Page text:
Jimotsu - What is Daruma holding?


Jimotsu - What is Daruma holding?
持物 - 達磨さんがなにを持っていますか?

Recently a friend asked me:
"Why is this Lady Daruma holding a duster?
Is she going to clean her home?"

Well, that was the origin of this story. Here are some answers.

To identify a Buddhastatue one clue is the item that the deity is holding in its hands. In Japanese this is called "jimotsu" 持物. Since many renderings of Daruma feature a tumbler doll with no arms or legs, he is not carrying anything, but this absence of arms and legs itself helps to identify a Daruma.
Daruma as represented in his form as Zen master, Daruma Daishi, is seated or standing, hands folded below the robe, hands in meditation pose or holding something with one or two hands.

The statues of a Kannon Bosatsu with 1000 arms are maybe the most representative to study the things a Buddha can carry. Here are two illustrations of the things carried in the left and right hands (remember, there should be 500 each!) but here we have just a small sample.

Kannon Bosatsu with 1000 Arms (Avalokiteshvara)

This is a typical statue of esoteric Buddhism. Each item represents one of the vows of the Bosatsu to help and save all of mankind. On the palm of each hand an open eye is usually painted or engraved too, so this Bosatsu can see all the misery in the wolrd and rush to help. In an abbreviated form most statues have only 42 arms holding different things, since it is said that one hand can fulfill 25 vows.


Flywhisk Hossu  払子

This is a whisk used to flick mosquitoes away. This tool had its practical use in India and other hot countries. Usually the whisk was made of the hair of Tibetan yak and used by highranking priests. It came to be symbolized especially in Zen Buddhism, where it stands for the swishing away of delusive thoughts and ideas which are continuously troubling the normal human being. Since Daruma is a high-ranking priest, of course he carried such a flywhisk to flick away the moskitoes around him and the "spiritual moskitoes" in the minds of his disciples.

Daruma with a Flywhisk  払子を持つだるま
This is maybe most often found as an attribute of Daruma san. Even some tiny MINI ones where depicted with it. And he does not even need hands to hold it, it can just be painted on the body. Daruma can hold the hossu in his right or left hand, have it hanging down or hold it straight upright or even recline and let it dangle over his shoulder.

. Daruma carrying a flywhisk  


Priest's Szepter  Nyoi 如意

NYOI means "To Fulfill all Wishes",
as in the use of the "Wishfulfilling Jewel"(nyoi hooju 如意宝珠), another attribute of the Kannon with 1000 Arms and very often a Jizoo Bosatsu. (Sometimes this jewel is painted on the belly of a Princess Daruma.) Nyoi is a kind of broad ladle with the top part formed like an auspicious bat (koomori 蝙蝠) and is used by priests during the recital of sutras or lectures to emphasize a point. It is about 30 cm long. In ancient China the top part was sometimes made out of a mushroom with an auspicious shape to symbolize long life. You can see it with statues of high priests of the Zen sect and esoteric Buddhist sects. When Daruma Daishi is depicted as a normal priest, this is his iconographical symbol.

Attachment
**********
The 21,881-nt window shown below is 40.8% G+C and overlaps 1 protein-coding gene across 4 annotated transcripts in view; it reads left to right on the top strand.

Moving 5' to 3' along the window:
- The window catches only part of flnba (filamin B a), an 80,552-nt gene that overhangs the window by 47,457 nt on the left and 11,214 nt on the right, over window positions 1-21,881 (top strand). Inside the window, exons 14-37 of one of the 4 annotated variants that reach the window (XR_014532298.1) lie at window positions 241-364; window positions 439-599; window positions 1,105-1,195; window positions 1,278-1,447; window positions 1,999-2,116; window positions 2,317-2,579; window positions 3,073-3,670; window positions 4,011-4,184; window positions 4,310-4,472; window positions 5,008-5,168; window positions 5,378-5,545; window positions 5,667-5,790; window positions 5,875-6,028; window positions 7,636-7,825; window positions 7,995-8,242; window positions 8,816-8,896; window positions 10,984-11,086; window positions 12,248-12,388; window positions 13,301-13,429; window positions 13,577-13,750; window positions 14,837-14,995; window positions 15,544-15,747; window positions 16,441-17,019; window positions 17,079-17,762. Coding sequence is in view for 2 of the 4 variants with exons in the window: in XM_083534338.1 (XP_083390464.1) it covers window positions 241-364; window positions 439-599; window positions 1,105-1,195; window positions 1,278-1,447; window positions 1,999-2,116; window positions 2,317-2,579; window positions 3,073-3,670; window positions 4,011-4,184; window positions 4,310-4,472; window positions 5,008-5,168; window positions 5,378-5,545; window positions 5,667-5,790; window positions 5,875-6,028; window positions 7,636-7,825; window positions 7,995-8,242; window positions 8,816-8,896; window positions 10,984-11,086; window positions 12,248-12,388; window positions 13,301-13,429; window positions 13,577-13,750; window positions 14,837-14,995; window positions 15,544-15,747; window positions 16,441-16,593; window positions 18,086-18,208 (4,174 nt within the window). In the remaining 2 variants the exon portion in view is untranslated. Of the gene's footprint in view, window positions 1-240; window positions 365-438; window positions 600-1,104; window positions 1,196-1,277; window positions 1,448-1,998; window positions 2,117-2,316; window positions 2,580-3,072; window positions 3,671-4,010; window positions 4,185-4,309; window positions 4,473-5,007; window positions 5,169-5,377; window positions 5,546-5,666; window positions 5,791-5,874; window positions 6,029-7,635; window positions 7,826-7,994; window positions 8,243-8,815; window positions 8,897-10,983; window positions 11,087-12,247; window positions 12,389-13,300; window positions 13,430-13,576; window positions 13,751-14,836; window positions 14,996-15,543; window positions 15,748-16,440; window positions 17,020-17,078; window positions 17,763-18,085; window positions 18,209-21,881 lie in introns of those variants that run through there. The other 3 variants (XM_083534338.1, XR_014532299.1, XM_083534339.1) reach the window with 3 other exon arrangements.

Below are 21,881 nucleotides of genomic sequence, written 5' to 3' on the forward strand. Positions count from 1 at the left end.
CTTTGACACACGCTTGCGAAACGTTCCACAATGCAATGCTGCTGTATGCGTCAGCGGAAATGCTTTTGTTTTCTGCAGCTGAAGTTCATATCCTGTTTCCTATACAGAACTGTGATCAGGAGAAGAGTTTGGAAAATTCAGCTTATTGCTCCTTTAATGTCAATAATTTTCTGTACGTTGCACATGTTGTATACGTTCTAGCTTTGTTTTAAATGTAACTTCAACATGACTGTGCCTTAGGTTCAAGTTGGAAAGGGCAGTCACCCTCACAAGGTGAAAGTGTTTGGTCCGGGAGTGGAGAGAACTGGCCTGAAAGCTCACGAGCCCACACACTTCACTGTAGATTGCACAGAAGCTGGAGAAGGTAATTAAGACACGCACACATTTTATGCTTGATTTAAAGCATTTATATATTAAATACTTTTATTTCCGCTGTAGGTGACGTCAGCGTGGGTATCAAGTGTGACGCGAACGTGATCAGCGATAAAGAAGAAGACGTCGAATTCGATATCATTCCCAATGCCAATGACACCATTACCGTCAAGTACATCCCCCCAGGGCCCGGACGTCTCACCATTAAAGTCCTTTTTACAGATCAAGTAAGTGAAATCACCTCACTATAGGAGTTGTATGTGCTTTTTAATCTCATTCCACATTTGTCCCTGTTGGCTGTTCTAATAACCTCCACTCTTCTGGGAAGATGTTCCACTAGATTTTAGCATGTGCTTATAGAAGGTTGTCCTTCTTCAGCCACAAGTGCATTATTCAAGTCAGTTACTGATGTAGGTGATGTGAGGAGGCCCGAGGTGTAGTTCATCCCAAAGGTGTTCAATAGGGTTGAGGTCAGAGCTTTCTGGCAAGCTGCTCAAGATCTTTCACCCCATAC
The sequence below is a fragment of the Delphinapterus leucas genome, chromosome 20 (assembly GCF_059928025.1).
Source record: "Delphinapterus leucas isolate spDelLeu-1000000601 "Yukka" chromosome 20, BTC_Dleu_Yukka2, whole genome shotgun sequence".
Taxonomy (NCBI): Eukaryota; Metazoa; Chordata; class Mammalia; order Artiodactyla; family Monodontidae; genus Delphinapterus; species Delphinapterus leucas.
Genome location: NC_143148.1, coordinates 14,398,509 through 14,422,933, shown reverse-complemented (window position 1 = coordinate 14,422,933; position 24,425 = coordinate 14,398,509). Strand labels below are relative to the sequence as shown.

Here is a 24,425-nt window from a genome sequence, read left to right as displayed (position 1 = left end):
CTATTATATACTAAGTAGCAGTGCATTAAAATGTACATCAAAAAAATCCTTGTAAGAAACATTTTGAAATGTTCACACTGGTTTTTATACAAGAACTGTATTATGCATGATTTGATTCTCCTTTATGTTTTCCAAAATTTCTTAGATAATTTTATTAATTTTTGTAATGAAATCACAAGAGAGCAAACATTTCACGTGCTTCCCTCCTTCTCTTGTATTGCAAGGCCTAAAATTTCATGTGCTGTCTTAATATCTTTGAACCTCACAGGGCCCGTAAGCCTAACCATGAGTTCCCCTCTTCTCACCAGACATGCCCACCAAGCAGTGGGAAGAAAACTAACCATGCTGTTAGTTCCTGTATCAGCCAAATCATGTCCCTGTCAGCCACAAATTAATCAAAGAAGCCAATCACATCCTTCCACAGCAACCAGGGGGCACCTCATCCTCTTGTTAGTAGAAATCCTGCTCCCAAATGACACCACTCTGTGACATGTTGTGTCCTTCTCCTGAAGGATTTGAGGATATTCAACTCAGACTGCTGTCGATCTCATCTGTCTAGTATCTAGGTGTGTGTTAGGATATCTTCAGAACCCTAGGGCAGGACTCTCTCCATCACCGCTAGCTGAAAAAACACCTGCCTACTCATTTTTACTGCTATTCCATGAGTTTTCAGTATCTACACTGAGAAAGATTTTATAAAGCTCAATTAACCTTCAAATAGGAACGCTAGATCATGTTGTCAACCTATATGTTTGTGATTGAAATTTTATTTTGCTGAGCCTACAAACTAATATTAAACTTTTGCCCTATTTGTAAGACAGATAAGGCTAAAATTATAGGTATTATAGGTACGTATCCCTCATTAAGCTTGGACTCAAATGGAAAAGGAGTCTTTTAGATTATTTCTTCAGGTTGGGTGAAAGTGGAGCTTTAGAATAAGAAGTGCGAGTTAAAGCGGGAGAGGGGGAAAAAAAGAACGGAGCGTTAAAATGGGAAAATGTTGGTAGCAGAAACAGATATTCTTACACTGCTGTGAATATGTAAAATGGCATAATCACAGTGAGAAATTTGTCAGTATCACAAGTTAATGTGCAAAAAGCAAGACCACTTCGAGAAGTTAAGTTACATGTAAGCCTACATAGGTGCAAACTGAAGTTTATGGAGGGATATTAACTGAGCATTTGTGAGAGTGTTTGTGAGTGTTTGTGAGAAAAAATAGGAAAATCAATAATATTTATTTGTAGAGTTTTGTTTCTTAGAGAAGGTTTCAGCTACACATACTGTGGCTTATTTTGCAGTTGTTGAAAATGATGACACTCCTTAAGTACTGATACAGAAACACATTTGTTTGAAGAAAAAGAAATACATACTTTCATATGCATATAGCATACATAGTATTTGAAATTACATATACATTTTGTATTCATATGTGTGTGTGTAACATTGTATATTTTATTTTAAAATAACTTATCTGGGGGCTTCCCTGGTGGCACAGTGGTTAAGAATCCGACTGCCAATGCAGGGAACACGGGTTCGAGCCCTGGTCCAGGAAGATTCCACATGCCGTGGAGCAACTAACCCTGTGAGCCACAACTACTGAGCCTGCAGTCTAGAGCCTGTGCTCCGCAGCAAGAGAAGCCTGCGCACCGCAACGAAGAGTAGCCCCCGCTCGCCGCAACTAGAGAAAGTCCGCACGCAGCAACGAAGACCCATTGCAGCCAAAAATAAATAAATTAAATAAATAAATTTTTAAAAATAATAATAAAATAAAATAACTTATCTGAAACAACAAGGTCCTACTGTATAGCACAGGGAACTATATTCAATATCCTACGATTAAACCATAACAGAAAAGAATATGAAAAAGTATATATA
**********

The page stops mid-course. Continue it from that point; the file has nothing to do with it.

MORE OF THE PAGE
. Wishfulfilling Jewel (nyoi hooju 如意宝珠)
Sanskrit: cintamani

. Koraiyaki 白高麗焼 - White Korean Pottery .


Rosaray Nenju (Juzu)  念珠、数珠

Rosaries were introduced to Japan with Buddhism. Originally rare and precious, the spread of Buddhism brought wider use of "Nenju" from the Heian Period (8th-12th century) to the Kamakura Period (12th-14th century). Permission to trade in rosaries during the Edo Period (17th-19th century) made them available to the general public. Kyoto has many head temples of various Buddhist sects, and the techniques of making Rosaries have been passed down from generation to generation. Usually they have 108 beads.                  

. Rosaray (nenju, juzu)  念珠、数珠, 誦数

There are old rosaries, which Kooboo Daishi brought back from China to Japan.
They are of the long type with 108 beads.

Daruma with a Rosary  数珠をもつだるま
We found the rosary in the story about KATSU! and Yakimono (1). 

Daruma Museum


Daruma carrying other things  

Daruma is holding a rosary and also a scroll with a sutra.
This is a very special statue in my museum, with an individual facial expression. And there is at least one more like this in Japan.

We met Daruma carrying one shoe in the story about Sekiri.
Sekiri Daruma carrying one sandal 靴を持っている達磨さん:隻履達磨

In the story about Yakko Daruma, he was carrying a helbard, but that is the iconographic item of a Yakko, not Daruma himself.
Yakko Daruma / 奴だるま Papermachee Dolls

Finally here is Daruma carrying a small Monkey, at least that is what the animal looks to me. If you know about similar features, please share them with us.
This is a wooden Chinese Daruma statue with a tiny animal, probably a monkey.
(Picture to be added)


- - - Who is Daruma ? - - -


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